TPOS Mission 2: October 3, 2018 - February 2019
The second TPOS mission was designed focus on the ability of the Saildrone to make observations along the equator, and involved comparisons against various TAO moorings. The exact course of this mission was dependent upon conditions and events observed at the time, with the route to be directed by scientists while the vehicles are underway, highlighting the adaptability of the Saildrone.
This mission is part of a series of Saildrone missions to the tropical Pacific, each focused on specific targeted phenomena for different phases of the El Niño Southern Oscillation (ENSO). Mission 1 (September 2017 – May 2018) occurred during the “Recharge” phase of ENSO, where the cold tongue was developed. This Mission 2 may occur during a “Discharge” phase, with a warm anomaly in the Central and Eastern Pacific regions of the Nino3.4 Index. Future Mission 3 (early 2019) will likely capture the end of the “Discharge” phase, when the warm water is spread to its easternmost extent.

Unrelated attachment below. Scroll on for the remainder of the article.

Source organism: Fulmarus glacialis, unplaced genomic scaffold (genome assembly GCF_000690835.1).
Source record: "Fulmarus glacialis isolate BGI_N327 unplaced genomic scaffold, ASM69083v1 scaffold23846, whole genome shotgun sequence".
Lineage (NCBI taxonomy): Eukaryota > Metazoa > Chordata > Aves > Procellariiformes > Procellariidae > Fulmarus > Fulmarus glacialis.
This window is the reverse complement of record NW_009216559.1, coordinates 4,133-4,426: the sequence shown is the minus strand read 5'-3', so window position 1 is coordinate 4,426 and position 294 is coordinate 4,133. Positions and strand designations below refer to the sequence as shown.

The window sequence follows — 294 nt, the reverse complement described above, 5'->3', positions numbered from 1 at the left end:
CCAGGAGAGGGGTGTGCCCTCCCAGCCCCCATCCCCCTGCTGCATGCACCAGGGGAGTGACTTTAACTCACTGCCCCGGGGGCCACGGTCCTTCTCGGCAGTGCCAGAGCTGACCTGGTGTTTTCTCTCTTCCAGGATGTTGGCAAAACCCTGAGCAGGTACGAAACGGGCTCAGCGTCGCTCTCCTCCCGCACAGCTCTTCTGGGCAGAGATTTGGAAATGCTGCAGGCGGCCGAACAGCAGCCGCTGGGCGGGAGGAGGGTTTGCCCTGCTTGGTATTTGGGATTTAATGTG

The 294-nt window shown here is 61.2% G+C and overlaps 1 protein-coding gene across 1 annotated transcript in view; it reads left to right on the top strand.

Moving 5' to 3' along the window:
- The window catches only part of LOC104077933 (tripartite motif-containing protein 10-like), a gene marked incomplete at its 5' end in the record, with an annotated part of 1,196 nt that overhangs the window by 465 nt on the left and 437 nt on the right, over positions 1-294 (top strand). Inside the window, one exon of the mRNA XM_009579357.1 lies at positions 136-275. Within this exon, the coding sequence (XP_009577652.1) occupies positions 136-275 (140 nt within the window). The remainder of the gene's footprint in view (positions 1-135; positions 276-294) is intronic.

This mission was also intended to test the operability and usefulness of the Saildrone platform as part of the larger Tropical Pacific Observing System (TPOS). The Saildrones deployed on mission 2 had difficulty navigating unfavorable equatorial conditions and were recalled to Hawaii on December 13, 2018. Mission days were later added to mission 3 after hardware and software updates improved low latitude navigation.
For more details about the mission, be sure to check out the OCS Saildrone TPOS Mission 2 Blog.